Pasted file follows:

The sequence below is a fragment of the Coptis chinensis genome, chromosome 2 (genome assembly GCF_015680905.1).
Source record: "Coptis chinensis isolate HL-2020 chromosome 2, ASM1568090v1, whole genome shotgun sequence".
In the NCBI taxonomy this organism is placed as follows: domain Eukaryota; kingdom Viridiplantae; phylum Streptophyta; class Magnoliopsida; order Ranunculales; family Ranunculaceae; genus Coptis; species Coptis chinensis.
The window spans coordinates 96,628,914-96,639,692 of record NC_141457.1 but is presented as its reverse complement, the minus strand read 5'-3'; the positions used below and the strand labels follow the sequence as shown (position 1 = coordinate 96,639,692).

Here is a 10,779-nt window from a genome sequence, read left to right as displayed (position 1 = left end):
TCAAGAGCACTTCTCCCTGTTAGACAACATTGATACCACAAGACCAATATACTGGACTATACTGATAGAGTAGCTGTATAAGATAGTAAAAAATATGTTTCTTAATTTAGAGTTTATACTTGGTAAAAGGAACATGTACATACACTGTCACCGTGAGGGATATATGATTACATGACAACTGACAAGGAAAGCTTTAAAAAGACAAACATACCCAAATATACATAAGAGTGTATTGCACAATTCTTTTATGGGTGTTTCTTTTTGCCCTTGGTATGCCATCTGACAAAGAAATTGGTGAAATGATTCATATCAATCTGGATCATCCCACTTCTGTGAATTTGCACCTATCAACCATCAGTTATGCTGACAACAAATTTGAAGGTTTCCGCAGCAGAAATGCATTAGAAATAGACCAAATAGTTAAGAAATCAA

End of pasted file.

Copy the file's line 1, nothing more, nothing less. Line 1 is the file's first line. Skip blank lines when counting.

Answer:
The sequence below is a fragment of the Coptis chinensis genome, chromosome 2 (genome assembly GCF_015680905.1).